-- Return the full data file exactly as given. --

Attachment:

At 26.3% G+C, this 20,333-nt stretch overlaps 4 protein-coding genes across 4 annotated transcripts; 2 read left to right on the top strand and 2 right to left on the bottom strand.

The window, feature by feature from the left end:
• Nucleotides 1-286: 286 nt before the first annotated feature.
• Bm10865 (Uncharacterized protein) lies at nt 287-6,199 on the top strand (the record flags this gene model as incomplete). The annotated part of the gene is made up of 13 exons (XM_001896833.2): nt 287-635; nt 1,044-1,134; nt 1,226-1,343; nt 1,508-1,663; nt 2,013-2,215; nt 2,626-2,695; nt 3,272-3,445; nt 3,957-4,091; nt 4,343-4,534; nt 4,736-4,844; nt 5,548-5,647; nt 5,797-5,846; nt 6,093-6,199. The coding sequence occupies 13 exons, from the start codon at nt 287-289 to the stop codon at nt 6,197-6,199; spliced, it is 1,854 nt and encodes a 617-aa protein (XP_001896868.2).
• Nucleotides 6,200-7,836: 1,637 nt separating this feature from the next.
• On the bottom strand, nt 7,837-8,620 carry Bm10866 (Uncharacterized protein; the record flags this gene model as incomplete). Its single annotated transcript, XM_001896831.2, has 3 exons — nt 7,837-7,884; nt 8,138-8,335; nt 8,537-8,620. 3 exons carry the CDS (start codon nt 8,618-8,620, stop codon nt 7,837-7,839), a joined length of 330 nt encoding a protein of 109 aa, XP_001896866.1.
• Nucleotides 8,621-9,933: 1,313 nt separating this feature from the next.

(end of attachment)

At 26.3% G+C, this 20,333-nt stretch overlaps 4 protein-coding genes across 4 annotated transcripts; 2 read left to right on the top strand and 2 right to left on the bottom strand.

The window, feature by feature from the left end:
• Nucleotides 1-286: 286 nt before the first annotated feature.
• Bm10865 (Uncharacterized protein) lies at nt 287-6,199 on the top strand (the record flags this gene model as incomplete). The annotated part of the gene is made up of 13 exons (XM_001896833.2): nt 287-635; nt 1,044-1,134; nt 1,226-1,343; nt 1,508-1,663; nt 2,013-2,215; nt 2,626-2,695; nt 3,272-3,445; nt 3,957-4,091; nt 4,343-4,534; nt 4,736-4,844; nt 5,548-5,647; nt 5,797-5,846; nt 6,093-6,199. The coding sequence occupies 13 exons, from the start codon at nt 287-289 to the stop codon at nt 6,197-6,199; spliced, it is 1,854 nt and encodes a 617-aa protein (XP_001896868.2).
• Nucleotides 6,200-7,836: 1,637 nt separating this feature from the next.
• On the bottom strand, nt 7,837-8,620 carry Bm10866 (Uncharacterized protein; the record flags this gene model as incomplete). Its single annotated transcript, XM_001896831.2, has 3 exons — nt 7,837-7,884; nt 8,138-8,335; nt 8,537-8,620. 3 exons carry the CDS (start codon nt 8,618-8,620, stop codon nt 7,837-7,839), a joined length of 330 nt encoding a protein of 109 aa, XP_001896866.1.
• Nucleotides 8,621-9,933: 1,313 nt separating this feature from the next.